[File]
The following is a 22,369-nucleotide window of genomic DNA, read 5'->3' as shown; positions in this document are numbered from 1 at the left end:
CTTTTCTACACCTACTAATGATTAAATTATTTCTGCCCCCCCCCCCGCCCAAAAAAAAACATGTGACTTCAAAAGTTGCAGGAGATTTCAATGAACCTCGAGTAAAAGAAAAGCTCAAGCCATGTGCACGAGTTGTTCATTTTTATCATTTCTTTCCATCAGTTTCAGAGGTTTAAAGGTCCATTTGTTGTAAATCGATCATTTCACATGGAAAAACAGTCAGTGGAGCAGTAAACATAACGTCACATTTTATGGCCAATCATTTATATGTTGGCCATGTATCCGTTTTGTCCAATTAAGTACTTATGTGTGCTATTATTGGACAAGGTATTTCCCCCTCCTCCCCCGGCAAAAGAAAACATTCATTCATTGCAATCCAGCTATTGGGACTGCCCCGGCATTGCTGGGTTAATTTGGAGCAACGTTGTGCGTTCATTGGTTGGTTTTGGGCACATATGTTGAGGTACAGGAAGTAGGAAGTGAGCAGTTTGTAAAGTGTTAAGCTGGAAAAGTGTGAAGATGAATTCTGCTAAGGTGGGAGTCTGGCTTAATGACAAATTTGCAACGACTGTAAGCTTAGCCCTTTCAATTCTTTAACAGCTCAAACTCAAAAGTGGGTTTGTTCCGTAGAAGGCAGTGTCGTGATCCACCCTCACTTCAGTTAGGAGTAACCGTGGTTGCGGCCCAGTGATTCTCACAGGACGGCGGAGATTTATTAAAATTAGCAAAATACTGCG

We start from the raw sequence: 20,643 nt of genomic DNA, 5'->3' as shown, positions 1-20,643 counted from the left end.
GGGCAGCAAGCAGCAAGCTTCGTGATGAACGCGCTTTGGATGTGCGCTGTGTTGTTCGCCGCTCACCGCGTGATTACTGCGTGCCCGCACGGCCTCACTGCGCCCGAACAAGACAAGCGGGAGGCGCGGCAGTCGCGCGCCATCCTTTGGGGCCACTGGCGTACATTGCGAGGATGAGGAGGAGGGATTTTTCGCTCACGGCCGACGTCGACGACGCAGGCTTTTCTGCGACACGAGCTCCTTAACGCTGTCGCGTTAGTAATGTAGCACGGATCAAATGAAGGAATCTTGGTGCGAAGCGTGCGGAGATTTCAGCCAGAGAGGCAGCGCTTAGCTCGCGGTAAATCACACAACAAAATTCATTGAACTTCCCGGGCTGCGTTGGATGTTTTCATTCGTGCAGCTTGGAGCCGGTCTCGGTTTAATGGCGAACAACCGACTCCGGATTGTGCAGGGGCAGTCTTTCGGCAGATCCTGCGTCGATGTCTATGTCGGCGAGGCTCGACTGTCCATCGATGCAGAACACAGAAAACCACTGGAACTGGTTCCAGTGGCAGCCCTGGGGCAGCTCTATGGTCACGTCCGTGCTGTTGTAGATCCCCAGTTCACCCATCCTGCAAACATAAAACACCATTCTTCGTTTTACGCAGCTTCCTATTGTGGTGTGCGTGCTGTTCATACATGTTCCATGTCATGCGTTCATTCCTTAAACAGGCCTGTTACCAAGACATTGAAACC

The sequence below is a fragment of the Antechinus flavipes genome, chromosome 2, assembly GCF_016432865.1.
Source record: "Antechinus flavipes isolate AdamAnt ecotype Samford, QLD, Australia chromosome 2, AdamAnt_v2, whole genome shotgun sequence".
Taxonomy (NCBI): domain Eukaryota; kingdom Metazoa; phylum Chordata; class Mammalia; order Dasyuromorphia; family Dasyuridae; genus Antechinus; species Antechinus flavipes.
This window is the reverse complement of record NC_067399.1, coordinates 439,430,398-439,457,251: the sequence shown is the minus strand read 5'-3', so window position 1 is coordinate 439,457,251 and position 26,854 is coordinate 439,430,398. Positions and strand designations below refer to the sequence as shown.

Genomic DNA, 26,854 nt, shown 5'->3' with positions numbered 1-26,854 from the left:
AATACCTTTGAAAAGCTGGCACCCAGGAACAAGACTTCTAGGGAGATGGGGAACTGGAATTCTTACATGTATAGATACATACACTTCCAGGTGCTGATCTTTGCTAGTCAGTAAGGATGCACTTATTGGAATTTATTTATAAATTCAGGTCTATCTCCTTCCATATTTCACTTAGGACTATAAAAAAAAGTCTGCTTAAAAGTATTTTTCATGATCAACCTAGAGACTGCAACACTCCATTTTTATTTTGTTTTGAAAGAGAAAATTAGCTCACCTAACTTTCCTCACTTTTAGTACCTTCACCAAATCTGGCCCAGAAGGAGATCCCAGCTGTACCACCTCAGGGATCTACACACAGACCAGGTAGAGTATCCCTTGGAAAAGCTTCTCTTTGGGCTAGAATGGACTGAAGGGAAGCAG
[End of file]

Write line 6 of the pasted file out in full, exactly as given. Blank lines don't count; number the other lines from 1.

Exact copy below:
Source record: "Antechinus flavipes isolate AdamAnt ecotype Samford, QLD, Australia chromosome 2, AdamAnt_v2, whole genome shotgun sequence".